Mercury’s contemporary magic wand for taking command of your time is the stopwatch. Here’s how you use this magical wand:
You know the clock on the wall will keep ticking away relentlessly until the day has gone by. You even know how it keeps ticking at night--why else would you awaken at 5:59 on your digital bedside clock when you’ve set the alarm to go off at 6:00? You know the telephone seems wired to that damned clock, life’s interruptions seem wired to it, the myriad distractions that flesh is heir to seem wired to it--and you recognize that, as a result, you yourself and your dreams have been wired to the Accountant’s clock for way too long. Your world has been defined by that relentless, uncreative clock. You are desperate to realize your Goal Time.
Today you stop the world. You buy a stopwatch. I suggest buying the simplest one you can find, one that allows you to stop the seconds and restart them, without the other countless modes that will drive you crazy unless you’re training race horses. Hang the stopwatch above your computer, your telephone, your work table--above whatever altar serves the god of your dream. Promise yourself that, no matter what happens on that wall clock, you will work on your dream at least one hour before you go to bed tonight.
Or two hours. Try one first, then expand slowly and naturally in the direction of that Goal Time. Keep it as simple as you can and still make it work for you. Using the stopwatch allows me the illusion of freedom you value highly, but also ensures the constant sense of disciplined progress toward the success you’ve mapped out for yourself.
Nothing is more satisfyingly inevitable than the achievements that time creates from small, stolen increments. One hour a day is thirty hours a month. Thirty hours a month will inevitably produce results, especially if you’ve programmed the three parts of your mind effectively to make the best possible use of that one hour. Imagine how quickly planning his quest will move forward, having assigned five hours a week to the operation.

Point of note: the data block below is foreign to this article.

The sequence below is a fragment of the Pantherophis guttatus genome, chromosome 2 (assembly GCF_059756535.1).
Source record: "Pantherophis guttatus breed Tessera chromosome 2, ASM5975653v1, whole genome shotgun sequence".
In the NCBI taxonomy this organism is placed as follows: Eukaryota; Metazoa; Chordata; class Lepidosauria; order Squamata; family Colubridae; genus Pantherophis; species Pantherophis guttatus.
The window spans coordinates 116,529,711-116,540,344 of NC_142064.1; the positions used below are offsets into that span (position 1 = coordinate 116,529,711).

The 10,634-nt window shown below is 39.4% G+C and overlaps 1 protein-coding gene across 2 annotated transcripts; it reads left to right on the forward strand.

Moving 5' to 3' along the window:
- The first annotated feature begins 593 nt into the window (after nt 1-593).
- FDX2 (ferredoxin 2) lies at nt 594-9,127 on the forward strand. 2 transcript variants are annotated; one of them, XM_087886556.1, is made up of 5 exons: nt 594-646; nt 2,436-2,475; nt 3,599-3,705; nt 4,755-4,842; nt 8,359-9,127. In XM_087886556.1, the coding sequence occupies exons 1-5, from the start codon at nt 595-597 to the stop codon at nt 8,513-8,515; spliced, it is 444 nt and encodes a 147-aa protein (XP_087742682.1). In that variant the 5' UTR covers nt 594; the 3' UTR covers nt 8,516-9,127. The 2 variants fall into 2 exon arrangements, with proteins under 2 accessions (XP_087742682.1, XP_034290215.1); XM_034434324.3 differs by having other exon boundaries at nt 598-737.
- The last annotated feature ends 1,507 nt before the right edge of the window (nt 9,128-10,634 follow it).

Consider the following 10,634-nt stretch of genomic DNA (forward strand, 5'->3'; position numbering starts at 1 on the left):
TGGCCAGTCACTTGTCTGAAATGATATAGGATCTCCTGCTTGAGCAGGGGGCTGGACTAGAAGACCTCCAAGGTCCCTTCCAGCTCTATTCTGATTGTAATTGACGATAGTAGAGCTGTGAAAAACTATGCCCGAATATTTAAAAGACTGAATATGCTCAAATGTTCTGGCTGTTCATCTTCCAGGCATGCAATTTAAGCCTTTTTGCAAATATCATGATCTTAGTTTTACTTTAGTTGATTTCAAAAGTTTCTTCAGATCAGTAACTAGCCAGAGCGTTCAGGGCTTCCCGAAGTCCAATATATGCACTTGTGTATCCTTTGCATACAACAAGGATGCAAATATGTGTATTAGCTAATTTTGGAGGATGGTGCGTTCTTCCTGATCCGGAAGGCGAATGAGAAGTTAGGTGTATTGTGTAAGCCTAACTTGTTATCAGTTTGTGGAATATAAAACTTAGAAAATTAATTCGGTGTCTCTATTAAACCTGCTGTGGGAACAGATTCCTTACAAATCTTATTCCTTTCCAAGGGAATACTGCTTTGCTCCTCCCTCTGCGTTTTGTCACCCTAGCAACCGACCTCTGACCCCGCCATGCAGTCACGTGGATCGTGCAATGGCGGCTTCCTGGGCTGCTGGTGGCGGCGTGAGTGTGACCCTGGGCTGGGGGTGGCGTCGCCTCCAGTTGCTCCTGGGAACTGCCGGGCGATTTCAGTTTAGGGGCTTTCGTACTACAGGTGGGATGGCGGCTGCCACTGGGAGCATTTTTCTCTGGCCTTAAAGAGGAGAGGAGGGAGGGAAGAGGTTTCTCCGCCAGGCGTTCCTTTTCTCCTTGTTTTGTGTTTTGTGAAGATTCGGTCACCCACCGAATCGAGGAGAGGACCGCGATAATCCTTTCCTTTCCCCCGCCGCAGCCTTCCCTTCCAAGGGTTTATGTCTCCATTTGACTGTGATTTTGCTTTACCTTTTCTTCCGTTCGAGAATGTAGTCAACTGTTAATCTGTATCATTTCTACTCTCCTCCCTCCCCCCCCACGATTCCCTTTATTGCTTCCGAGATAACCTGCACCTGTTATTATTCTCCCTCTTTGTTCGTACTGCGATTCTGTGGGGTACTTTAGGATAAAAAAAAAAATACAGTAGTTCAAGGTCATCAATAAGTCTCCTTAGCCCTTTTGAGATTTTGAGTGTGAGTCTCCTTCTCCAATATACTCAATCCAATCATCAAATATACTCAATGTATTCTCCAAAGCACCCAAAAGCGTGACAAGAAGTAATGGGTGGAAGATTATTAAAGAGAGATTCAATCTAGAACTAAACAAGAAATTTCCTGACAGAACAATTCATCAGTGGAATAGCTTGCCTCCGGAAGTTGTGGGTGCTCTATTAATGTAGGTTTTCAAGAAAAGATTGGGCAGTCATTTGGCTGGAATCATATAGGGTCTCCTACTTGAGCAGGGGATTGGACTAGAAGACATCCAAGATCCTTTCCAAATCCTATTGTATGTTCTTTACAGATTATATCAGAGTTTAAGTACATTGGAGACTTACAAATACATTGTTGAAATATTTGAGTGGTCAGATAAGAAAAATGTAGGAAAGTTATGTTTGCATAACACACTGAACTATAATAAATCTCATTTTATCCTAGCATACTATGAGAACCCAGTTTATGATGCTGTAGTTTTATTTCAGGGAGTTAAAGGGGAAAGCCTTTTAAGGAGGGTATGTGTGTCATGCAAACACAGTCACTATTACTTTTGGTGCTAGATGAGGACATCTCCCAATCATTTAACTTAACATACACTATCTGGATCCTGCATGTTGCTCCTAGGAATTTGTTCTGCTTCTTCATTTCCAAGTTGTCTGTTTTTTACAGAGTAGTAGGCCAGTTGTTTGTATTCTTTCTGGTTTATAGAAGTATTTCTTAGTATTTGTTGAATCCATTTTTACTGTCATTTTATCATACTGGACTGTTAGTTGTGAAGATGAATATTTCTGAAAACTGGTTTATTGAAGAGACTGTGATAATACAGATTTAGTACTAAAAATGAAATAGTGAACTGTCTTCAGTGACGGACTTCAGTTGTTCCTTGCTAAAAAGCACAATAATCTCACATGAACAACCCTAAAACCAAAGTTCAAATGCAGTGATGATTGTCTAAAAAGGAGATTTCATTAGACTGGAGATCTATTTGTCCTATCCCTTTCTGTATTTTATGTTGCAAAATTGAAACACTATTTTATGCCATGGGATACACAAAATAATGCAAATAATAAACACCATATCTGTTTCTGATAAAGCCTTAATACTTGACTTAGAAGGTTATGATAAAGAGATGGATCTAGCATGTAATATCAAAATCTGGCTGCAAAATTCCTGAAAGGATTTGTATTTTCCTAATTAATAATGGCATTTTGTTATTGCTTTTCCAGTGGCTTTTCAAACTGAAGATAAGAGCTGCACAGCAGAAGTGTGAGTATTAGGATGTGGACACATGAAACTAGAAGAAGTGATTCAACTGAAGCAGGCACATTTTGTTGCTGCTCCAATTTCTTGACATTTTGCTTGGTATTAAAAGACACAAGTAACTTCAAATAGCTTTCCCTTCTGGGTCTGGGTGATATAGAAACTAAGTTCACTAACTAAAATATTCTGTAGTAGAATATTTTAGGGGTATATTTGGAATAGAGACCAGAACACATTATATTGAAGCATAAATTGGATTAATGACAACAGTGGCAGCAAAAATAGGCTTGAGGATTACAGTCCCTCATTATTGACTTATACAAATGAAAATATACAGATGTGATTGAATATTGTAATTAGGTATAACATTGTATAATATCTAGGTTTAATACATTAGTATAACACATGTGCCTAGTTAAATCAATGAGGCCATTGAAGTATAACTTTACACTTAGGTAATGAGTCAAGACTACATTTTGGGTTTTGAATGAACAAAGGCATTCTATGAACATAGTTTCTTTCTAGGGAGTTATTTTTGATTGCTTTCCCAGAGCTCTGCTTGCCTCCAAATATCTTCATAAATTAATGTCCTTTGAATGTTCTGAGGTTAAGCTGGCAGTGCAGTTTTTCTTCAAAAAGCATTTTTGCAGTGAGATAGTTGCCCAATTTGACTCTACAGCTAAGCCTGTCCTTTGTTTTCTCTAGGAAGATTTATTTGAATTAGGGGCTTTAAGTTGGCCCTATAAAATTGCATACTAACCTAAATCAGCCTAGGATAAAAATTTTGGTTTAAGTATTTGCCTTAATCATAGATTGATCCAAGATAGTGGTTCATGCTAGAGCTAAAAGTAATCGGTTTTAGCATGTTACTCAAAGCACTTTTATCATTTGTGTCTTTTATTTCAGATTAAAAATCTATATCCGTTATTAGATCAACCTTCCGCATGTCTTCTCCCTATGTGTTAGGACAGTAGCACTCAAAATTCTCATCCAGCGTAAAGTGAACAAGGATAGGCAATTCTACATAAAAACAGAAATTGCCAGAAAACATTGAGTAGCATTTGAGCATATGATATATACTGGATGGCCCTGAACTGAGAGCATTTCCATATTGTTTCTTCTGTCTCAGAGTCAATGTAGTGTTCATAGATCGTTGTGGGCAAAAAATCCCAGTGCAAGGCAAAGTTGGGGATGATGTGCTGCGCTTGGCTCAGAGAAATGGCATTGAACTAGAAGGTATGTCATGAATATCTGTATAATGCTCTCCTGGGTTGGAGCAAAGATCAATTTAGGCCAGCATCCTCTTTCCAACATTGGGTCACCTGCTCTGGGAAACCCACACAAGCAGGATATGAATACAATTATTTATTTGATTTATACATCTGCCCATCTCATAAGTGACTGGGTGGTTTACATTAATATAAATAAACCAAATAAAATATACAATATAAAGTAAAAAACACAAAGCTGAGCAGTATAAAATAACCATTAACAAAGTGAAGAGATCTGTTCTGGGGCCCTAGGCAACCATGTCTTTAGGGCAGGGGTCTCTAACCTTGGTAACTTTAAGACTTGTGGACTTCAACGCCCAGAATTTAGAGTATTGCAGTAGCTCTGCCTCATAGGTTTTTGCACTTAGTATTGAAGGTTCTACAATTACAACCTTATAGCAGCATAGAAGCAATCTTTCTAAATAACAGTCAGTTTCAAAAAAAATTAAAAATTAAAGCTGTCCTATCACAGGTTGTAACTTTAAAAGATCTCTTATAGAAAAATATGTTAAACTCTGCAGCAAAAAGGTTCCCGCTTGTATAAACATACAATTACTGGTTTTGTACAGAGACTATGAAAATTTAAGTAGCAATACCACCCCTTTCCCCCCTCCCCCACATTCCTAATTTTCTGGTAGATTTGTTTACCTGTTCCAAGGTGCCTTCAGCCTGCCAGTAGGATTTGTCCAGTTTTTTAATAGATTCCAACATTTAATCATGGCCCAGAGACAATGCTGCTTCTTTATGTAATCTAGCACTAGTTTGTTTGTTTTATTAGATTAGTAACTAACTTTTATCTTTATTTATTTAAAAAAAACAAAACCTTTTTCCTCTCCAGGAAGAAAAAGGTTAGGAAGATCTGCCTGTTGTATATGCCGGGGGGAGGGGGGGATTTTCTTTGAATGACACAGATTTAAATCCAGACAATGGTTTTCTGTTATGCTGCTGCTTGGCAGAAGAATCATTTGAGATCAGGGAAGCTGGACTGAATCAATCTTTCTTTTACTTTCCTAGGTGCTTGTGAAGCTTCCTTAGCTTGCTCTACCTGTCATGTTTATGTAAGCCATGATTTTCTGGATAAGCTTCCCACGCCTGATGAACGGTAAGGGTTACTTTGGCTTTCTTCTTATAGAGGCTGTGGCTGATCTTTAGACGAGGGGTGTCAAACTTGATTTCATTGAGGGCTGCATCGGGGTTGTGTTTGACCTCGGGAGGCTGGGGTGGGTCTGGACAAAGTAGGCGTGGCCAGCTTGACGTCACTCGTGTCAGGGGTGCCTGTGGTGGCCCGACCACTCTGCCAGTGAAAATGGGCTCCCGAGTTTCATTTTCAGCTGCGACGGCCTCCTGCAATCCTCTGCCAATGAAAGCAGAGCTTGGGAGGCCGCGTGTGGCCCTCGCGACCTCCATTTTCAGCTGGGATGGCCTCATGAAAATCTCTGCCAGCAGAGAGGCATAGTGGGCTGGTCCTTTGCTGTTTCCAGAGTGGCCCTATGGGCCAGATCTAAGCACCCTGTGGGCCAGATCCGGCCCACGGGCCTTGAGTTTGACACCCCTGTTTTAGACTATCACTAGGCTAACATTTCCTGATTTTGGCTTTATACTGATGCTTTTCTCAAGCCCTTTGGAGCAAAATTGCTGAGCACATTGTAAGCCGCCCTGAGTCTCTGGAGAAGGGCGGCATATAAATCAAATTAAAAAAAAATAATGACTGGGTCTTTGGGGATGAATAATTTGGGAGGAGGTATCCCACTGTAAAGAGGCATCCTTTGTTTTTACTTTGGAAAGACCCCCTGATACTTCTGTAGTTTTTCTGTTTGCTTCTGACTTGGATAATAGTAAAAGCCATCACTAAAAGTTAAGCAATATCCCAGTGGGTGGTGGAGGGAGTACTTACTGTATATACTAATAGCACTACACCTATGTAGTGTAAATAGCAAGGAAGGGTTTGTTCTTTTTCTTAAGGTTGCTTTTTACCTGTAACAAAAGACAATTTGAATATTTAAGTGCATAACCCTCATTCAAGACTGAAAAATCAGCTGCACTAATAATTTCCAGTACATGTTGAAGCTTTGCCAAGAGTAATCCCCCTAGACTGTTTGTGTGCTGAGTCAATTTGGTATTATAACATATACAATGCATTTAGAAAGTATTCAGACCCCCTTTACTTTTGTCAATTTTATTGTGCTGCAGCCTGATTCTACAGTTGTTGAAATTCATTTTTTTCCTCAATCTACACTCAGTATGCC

If the one-hour-per-day approach doesn't work for your unpredictable schedule, or makes you feel too disciplined, make it a weekly approach. One of my workshop students was having trouble keeping to his contract that he’d put in two writing hours per day. After several give and takes, we came down to the real reason he was having problems: He was leaving his day job in order to be free, and the daily discipline we’d been discussing made him feel enslaved again. I asked him if he’d be comfortable committing to a weekly number of hours, to bringing in his stopwatch to the next session with ten hours on it.
"Absolutely. The whole idea is to find a way of tricking your mind into allowing you to live by your own clock."
He came in the next week with 10:06 on his stopwatch, and the weeks after with 10:04, 9:56, 10:10. He’d found a way of using the magic wand to give him that necessary illusion of freedom and control combined with the satisfaction of real progress in committing hours to his career transit.
Don’t forget that only you can call "time out!"
Anon: It's not over until the fat lady sings.
Atchity: It's not over, but you can call time out.
I used to wish I could call time out to give myself time to regroup and figure out the meaning of life. I used to fantasize about building in an extra, dateless, hour-less day each week to give us time off: no appointments, no phone calls, no deadlines. But that is daydreaming, undisciplined Visionary thinking; and we are trapped in an Accountant’s world.
You can get time out on a regular basis by stealing it. Now that you’ve embraced your career transit and are living the entrepreneurial life, don’t forget to give yourself the benefits that your day job employer was forced to give you. Sometimes we are so excited about doing the things we love on a daily basis that we forget to give ourselves a break from them. “I don't need a vacation. My life is a vacation!”